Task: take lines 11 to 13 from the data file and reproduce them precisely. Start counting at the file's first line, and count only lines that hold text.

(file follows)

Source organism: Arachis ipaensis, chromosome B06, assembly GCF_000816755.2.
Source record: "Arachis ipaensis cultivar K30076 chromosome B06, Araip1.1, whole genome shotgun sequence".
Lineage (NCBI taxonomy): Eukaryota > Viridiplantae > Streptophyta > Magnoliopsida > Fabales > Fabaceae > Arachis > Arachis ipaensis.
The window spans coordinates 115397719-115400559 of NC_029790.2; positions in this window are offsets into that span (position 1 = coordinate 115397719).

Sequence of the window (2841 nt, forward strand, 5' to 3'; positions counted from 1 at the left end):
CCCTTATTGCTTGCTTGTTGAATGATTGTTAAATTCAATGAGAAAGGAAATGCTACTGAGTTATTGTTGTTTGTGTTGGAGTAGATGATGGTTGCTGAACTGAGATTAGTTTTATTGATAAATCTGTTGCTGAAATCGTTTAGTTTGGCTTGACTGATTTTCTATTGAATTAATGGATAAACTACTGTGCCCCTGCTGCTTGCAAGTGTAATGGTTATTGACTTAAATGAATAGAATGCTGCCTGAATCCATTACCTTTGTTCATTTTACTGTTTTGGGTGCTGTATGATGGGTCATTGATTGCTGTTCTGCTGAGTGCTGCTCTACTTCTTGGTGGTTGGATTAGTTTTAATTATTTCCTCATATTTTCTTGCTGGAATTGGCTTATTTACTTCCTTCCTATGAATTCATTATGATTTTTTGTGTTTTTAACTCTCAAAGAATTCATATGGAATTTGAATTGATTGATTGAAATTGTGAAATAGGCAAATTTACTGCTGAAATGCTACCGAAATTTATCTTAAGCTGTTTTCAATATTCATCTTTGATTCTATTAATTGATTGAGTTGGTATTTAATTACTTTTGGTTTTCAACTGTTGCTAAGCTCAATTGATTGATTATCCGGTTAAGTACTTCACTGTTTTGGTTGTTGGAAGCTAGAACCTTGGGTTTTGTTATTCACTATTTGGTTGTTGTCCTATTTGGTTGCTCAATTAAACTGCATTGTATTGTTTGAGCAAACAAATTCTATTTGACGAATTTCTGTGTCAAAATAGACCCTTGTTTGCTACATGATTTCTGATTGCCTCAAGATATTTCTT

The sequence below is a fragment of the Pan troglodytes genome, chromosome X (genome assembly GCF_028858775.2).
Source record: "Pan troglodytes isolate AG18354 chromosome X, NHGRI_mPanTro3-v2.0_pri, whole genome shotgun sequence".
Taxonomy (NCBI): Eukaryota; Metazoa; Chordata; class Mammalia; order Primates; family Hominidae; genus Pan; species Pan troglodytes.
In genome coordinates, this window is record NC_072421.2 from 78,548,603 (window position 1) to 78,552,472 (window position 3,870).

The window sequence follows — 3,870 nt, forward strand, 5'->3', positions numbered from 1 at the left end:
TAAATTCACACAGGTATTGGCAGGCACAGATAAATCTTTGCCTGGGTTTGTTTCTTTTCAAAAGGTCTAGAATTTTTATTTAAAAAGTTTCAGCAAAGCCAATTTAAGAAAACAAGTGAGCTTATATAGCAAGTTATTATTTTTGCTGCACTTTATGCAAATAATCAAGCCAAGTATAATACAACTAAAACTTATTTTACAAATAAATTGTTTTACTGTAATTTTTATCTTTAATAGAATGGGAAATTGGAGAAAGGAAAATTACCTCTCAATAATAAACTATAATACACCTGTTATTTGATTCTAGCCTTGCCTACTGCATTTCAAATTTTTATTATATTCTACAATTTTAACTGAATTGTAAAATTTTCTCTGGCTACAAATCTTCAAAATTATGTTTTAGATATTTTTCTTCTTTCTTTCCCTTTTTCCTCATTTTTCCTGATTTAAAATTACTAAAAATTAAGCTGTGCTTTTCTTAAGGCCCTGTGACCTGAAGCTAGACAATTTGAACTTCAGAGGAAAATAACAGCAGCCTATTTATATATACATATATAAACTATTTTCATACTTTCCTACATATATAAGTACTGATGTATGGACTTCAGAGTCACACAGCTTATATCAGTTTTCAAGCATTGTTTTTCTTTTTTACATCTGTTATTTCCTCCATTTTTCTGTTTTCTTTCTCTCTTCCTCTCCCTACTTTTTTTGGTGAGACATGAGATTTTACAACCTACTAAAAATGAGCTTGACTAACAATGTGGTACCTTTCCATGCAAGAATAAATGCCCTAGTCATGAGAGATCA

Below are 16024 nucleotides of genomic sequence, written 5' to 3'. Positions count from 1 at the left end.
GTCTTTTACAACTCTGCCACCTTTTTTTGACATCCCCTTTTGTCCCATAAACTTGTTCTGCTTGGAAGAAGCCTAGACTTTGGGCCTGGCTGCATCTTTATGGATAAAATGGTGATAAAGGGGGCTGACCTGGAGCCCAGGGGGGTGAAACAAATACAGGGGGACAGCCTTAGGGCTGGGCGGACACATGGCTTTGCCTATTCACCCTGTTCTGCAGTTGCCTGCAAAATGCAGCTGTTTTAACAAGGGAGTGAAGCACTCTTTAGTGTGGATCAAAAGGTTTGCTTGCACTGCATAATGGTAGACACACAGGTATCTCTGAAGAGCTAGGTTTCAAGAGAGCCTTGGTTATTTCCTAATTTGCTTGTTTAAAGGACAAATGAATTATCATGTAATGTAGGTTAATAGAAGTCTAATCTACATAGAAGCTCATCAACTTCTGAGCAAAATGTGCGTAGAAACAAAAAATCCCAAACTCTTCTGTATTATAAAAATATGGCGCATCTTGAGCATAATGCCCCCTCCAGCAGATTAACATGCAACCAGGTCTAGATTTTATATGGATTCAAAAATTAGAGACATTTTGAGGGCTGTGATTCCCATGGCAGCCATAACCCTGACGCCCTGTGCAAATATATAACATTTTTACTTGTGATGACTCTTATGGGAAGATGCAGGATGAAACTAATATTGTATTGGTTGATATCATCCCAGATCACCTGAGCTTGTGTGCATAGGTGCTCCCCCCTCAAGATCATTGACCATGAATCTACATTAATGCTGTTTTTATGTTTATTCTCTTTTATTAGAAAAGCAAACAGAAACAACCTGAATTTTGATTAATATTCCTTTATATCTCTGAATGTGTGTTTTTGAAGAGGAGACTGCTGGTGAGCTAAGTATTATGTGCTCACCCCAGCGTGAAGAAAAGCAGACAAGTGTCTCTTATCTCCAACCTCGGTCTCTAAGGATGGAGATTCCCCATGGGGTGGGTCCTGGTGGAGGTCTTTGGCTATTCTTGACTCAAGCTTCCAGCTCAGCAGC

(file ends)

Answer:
The window sequence follows — 3,870 nt, forward strand, 5'->3', positions numbered from 1 at the left end:
TAAATTCACACAGGTATTGGCAGGCACAGATAAATCTTTGCCTGGGTTTGTTTCTTTTCAAAAGGTCTAGAATTTTTATTTAAAAAGTTTCAGCAAAGCCAATTTAAGAAAACAAGTGAGCTTATATAGCAAGTTATTATTTTTGCTGCACTTTATGCAAATAATCAAGCCAAGTATAATACAACTAAAACTTATTTTACAAATAAATTGTTTTACTGTAATTTTTATCTTTAATAGAATGGGAAATTGGAGAAAGGAAAATTACCTCTCAATAATAAACTATAATACACCTGTTATTTGATTCTAGCCTTGCCTACTGCATTTCAAATTTTTATTATATTCTACAATTTTAACTGAATTGTAAAATTTTCTCTGGCTACAAATCTTCAAAATTATGTTTTAGATATTTTTCTTCTTTCTTTCCCTTTTTCCTCATTTTTCCTGATTTAAAATTACTAAAAATTAAGCTGTGCTTTTCTTAAGGCCCTGTGACCTGAAGCTAGACAATTTGAACTTCAGAGGAAAATAACAGCAGCCTATTTATATATACATATATAAACTATTTTCATACTTTCCTACATATATAAGTACTGATGTATGGACTTCAGAGTCACACAGCTTATATCAGTTTTCAAGCATTGTTTTTCTTTTTTACATCTGTTATTTCCTCCATTTTTCTGTTTTCTTTCTCTCTTCCTCTCCCTACTTTTTTTGGTGAGACATGAGATTTTACAACCTACTAAAAATGAGCTTGACTAACAATGTGGTACCTTTCCATGCAAGAATAAATGCCCTAGTCATGAGAGATCA

Below are 16024 nucleotides of genomic sequence, written 5' to 3'. Positions count from 1 at the left end.